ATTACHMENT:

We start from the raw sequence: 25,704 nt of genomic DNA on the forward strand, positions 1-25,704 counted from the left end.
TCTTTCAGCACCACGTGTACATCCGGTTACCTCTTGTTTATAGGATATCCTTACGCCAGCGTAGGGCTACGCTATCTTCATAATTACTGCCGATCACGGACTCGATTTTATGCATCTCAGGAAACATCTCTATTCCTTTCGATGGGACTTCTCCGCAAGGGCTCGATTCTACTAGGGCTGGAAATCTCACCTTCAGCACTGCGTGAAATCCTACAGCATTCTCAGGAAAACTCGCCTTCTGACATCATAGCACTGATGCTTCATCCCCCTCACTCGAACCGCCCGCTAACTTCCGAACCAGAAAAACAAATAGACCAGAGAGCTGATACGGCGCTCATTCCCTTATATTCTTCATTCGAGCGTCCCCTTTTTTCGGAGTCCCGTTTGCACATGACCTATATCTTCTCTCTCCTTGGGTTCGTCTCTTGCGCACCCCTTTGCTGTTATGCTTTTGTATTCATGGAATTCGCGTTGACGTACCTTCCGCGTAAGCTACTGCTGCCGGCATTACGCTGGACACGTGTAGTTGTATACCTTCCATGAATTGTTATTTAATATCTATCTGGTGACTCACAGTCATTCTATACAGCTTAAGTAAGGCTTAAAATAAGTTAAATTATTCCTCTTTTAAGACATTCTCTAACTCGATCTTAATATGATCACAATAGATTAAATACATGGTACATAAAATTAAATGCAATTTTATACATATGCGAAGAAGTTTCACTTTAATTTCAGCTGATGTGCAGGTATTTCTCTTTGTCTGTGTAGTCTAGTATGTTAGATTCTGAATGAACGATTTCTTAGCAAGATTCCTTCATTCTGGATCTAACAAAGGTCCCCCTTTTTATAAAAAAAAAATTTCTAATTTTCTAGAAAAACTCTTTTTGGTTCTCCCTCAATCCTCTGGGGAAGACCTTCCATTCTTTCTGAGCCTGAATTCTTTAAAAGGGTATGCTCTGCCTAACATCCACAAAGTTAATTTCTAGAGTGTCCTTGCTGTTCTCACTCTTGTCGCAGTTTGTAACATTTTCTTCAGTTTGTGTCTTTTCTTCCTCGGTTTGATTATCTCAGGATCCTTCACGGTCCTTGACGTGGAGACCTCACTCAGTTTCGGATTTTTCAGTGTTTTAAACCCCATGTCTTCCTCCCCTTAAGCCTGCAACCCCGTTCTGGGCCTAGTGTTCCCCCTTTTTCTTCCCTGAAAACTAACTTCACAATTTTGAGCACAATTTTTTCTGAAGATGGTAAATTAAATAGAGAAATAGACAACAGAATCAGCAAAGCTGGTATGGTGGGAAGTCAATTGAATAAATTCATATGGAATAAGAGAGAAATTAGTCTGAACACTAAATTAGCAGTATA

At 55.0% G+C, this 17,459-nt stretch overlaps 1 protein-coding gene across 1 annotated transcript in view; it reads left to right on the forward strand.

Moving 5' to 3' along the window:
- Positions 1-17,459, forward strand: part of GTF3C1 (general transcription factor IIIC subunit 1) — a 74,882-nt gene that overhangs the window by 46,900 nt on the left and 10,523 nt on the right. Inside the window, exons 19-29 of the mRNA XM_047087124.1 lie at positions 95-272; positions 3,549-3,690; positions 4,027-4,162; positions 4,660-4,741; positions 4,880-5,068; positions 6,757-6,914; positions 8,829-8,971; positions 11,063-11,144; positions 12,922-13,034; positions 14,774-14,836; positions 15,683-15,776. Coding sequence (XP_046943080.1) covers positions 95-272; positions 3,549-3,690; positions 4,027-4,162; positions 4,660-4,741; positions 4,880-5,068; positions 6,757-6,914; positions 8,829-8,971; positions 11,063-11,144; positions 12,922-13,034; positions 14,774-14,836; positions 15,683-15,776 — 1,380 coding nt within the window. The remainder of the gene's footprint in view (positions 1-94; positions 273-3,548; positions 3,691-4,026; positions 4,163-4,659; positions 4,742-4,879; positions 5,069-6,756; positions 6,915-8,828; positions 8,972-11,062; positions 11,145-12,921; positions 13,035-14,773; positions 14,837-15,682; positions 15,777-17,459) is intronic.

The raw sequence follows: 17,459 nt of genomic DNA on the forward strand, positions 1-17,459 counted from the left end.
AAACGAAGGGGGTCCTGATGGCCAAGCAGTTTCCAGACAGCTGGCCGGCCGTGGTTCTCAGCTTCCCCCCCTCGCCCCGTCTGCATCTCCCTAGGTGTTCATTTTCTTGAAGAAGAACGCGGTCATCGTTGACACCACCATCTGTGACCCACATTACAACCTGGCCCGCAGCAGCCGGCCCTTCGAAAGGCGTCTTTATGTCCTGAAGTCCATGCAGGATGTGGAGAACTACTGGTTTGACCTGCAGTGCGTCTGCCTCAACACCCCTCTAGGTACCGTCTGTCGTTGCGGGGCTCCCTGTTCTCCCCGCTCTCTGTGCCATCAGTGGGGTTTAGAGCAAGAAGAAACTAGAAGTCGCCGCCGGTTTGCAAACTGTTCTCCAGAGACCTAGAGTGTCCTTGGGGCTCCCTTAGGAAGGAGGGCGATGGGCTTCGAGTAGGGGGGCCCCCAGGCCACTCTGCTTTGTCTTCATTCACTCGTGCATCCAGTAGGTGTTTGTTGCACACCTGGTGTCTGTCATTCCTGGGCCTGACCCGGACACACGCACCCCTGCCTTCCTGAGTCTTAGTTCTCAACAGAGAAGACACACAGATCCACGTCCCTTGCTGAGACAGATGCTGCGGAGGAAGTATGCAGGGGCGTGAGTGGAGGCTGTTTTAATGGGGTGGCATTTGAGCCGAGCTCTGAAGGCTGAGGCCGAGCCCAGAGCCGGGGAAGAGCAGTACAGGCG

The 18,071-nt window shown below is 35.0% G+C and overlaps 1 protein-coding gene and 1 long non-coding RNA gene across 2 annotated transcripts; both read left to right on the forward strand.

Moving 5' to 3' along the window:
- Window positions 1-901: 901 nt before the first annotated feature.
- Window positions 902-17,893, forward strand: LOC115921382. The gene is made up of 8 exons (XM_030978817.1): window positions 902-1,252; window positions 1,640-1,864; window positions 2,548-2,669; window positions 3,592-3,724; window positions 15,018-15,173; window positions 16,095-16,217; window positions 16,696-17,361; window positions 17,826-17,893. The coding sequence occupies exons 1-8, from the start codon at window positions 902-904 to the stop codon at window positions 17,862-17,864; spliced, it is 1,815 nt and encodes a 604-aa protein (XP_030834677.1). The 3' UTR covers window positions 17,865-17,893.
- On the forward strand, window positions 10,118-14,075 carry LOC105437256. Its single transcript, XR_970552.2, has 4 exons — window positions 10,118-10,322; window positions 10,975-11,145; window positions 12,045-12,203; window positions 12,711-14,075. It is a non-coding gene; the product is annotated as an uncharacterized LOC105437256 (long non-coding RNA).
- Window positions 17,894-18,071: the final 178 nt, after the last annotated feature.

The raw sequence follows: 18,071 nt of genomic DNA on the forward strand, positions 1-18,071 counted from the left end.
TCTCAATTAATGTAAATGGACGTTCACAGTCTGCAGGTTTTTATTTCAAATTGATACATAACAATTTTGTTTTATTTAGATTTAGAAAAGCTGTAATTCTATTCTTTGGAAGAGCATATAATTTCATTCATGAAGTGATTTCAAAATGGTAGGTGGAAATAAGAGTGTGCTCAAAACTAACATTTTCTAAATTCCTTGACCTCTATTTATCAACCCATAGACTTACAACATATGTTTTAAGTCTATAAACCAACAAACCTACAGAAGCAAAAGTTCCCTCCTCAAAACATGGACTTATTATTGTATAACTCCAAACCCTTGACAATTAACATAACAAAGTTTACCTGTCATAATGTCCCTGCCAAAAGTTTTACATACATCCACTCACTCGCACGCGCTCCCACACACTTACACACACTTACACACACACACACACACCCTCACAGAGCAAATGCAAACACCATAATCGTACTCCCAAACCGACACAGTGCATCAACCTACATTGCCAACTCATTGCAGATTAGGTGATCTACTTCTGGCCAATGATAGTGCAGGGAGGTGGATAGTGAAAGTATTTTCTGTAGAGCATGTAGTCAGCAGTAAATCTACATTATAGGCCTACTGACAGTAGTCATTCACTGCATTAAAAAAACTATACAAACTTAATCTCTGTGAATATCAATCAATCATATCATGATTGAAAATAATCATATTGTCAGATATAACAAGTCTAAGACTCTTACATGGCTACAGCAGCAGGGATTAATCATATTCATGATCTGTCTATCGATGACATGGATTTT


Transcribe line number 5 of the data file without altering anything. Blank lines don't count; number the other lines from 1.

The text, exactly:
- Positions 1-17,459, forward strand: part of GTF3C1 (general transcription factor IIIC subunit 1) — a 74,882-nt gene that overhangs the window by 46,900 nt on the left and 10,523 nt on the right. Inside the window, exons 19-29 of the mRNA XM_047087124.1 lie at positions 95-272; positions 3,549-3,690; positions 4,027-4,162; positions 4,660-4,741; positions 4,880-5,068; positions 6,757-6,914; positions 8,829-8,971; positions 11,063-11,144; positions 12,922-13,034; positions 14,774-14,836; positions 15,683-15,776. Coding sequence (XP_046943080.1) covers positions 95-272; positions 3,549-3,690; positions 4,027-4,162; positions 4,660-4,741; positions 4,880-5,068; positions 6,757-6,914; positions 8,829-8,971; positions 11,063-11,144; positions 12,922-13,034; positions 14,774-14,836; positions 15,683-15,776 — 1,380 coding nt within the window. The remainder of the gene's footprint in view (positions 1-94; positions 273-3,548; positions 3,691-4,026; positions 4,163-4,659; positions 4,742-4,879; positions 5,069-6,756; positions 6,915-8,828; positions 8,972-11,062; positions 11,145-12,921; positions 13,035-14,773; positions 14,837-15,682; positions 15,777-17,459) is intronic.